The obvious question many giallo and / or Argento fans are likely to ask when confronted with this new DVD release of Deep Red from Another World Entertainment is whether it is really necessary: aren't there already perfectly adequate releases out there?
Well, besides that choice is a good thing in itself, there are a number of reasons for getting this disc.
The first, for those in Europe and elsewhere whose players support the format is that the film is presented in PAL rather than NTSC format and, as such, represents both a subjective and objective improvement on the likes of the old Anchor Bay release, fine though it was in its day, in visual quality.
The second, for those in the Scandinavian countries, is that the release allows the opportunity to watch the film in the original Italian with subtitles in their language and, beyond this, to generally support the indigenous DVD industry.
The third, for the fan who wants the most authentic version of the film, is that this Deep Red corrects a couple of issue in the presentation of some previous releases.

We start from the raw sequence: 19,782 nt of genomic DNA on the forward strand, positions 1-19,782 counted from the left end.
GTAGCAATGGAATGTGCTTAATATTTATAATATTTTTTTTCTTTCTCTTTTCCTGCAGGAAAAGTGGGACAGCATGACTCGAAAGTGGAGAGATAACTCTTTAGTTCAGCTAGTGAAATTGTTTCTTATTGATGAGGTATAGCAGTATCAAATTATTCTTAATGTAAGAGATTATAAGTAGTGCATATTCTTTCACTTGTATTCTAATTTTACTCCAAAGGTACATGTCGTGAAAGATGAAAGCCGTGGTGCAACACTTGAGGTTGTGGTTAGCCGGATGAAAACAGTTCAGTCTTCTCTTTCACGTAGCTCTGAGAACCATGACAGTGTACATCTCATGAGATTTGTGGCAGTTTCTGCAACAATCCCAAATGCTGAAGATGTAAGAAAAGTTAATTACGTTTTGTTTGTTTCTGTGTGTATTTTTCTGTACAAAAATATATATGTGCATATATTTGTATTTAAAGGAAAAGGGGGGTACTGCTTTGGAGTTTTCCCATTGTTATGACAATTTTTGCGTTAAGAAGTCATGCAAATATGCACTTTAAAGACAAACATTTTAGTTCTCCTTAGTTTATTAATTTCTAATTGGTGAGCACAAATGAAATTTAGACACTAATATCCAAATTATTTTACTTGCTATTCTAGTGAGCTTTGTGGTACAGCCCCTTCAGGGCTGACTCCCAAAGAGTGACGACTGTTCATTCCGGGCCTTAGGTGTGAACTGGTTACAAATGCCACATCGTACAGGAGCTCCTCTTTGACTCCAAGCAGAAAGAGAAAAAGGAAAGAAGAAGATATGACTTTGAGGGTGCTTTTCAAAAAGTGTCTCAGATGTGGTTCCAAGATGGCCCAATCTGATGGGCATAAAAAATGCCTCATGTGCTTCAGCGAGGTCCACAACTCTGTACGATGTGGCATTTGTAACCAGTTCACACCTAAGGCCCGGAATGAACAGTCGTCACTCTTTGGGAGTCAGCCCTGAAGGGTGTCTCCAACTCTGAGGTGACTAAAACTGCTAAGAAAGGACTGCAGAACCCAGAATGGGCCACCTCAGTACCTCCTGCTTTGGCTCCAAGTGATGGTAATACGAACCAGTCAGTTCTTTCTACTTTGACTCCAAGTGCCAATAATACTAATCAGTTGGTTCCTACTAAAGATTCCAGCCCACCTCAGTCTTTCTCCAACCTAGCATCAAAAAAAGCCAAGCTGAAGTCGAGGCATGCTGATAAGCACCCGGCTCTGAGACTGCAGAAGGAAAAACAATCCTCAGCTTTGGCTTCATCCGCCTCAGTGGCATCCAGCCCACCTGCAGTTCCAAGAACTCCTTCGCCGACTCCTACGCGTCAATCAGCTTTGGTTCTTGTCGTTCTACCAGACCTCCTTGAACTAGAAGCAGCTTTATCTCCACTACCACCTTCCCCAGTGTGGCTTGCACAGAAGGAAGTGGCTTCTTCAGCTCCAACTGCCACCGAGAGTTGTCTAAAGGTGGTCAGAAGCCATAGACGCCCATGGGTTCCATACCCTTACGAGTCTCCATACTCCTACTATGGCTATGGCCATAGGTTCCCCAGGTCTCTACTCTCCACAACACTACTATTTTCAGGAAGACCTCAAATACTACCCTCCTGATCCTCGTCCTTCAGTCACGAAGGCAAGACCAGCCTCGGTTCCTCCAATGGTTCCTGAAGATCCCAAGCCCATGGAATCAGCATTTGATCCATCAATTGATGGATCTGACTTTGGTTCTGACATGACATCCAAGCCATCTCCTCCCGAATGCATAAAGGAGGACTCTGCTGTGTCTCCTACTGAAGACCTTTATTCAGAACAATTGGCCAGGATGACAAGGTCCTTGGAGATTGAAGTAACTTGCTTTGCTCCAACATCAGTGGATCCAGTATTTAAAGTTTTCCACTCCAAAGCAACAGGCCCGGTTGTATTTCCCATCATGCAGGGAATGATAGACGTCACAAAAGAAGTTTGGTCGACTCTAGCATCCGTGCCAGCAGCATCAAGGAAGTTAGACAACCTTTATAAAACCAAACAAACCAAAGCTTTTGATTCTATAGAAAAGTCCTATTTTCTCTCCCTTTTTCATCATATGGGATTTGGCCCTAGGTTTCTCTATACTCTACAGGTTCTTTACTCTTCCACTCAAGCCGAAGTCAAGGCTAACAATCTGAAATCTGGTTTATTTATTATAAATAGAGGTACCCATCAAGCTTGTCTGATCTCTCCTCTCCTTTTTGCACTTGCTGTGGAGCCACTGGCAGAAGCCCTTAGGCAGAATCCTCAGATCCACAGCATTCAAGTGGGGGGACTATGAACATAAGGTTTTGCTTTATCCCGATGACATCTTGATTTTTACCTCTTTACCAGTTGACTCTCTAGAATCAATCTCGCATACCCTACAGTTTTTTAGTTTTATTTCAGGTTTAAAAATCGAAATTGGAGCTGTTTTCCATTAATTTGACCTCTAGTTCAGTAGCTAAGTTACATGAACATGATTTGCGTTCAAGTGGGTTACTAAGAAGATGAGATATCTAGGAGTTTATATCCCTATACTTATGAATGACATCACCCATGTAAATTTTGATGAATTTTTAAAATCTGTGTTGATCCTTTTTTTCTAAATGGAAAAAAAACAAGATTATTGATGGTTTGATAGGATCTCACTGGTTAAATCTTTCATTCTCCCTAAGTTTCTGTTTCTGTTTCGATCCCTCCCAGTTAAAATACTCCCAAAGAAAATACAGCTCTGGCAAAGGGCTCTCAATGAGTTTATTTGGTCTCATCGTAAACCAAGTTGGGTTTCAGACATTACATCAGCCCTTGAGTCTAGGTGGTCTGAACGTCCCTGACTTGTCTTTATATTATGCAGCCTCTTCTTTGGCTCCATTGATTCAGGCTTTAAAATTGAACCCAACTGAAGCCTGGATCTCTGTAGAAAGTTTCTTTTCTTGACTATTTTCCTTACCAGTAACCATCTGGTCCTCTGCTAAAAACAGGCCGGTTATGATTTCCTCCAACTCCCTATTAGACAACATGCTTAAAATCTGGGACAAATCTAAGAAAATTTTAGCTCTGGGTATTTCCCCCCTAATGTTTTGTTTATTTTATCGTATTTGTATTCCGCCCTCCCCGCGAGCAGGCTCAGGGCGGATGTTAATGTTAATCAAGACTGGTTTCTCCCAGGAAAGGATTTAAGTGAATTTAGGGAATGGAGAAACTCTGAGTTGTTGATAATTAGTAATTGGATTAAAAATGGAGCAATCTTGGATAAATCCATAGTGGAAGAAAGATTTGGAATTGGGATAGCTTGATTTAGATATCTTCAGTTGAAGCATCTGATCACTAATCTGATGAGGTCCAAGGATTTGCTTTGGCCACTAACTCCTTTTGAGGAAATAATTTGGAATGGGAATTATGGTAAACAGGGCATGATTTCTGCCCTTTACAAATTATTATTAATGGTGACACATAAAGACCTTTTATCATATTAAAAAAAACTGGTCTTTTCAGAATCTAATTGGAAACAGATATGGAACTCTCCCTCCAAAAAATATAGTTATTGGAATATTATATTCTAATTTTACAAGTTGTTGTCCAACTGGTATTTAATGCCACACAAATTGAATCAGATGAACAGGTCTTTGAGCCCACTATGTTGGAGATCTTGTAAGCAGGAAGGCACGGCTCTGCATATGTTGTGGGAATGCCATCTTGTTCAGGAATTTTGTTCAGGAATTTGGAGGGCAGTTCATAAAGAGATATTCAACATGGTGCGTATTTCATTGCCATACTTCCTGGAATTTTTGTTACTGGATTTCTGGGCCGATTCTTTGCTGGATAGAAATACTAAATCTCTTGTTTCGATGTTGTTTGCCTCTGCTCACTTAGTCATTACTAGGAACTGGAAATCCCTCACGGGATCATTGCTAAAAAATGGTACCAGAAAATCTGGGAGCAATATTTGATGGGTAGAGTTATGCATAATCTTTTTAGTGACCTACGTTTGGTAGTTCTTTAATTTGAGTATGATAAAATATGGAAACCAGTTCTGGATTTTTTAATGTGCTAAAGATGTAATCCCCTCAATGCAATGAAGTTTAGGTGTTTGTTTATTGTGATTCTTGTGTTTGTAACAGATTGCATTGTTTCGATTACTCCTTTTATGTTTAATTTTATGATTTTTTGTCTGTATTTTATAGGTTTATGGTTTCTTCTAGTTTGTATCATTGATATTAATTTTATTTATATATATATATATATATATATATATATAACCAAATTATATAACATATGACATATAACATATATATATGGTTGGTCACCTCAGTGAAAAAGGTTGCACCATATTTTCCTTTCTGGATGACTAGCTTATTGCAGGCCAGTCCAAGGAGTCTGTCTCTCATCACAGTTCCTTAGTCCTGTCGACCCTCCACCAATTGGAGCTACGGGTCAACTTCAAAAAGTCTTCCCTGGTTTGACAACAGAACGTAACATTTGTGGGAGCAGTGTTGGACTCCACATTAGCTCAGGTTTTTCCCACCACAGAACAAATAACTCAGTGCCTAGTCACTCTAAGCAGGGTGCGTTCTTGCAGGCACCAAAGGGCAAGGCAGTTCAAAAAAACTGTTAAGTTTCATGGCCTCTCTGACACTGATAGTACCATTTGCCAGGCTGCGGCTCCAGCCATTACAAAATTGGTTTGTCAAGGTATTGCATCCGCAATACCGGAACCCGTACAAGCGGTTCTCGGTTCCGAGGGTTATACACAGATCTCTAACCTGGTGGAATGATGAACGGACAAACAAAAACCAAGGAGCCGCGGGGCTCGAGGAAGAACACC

While perhaps not as significant as the correction in Another World's release of Fulci's The New York Ripper – where a scene previously included as a coda on the Anchor Bay disc was correctly re-inserted into the main body of the narrative with the effect of making a character into more of a suspect / red herring as the filmmakers had intended – in being confined to the start and end of Deep Red, they are nevertheless very welcome.
The first, more minor correction, is the use of the original typeface for the opening credits. It is thinner than the one used by Anchor Bay, which now seems like a retrospective post-Suspiria creation. As such, it establishes Deep Red as less a predecessor to Suspiria than a successor to the Animal Trilogy or a film very much in its own right. A minor semiotic point, some may say, but a stimulating one that could be taken further nonetheless.
The second, which will likely provoke more discussion in fan circles, is that the closing credits no longer entail a false freeze-framing of the image and instead see a character continuing the gaze actively into a pool of blood. If some critics may say “so what” here, I can only reply that for fans, long used to suffering through cut and otherwise compromised versions during the days of video and even into the DVD era, this is somewhat equivalent to having a version of Truffaut's The 400 Blows which for some reason did not end on the famous freeze frame of Antoine Donael replaced by one which does, to preserve its author's intentions, however unfashionable these may be as a mode of analysis that may be in certain circles.
If I haven't yet had time to get onto the extras yet, it should already be clear that even if you have Deep Red already, you really need this new DVD as well...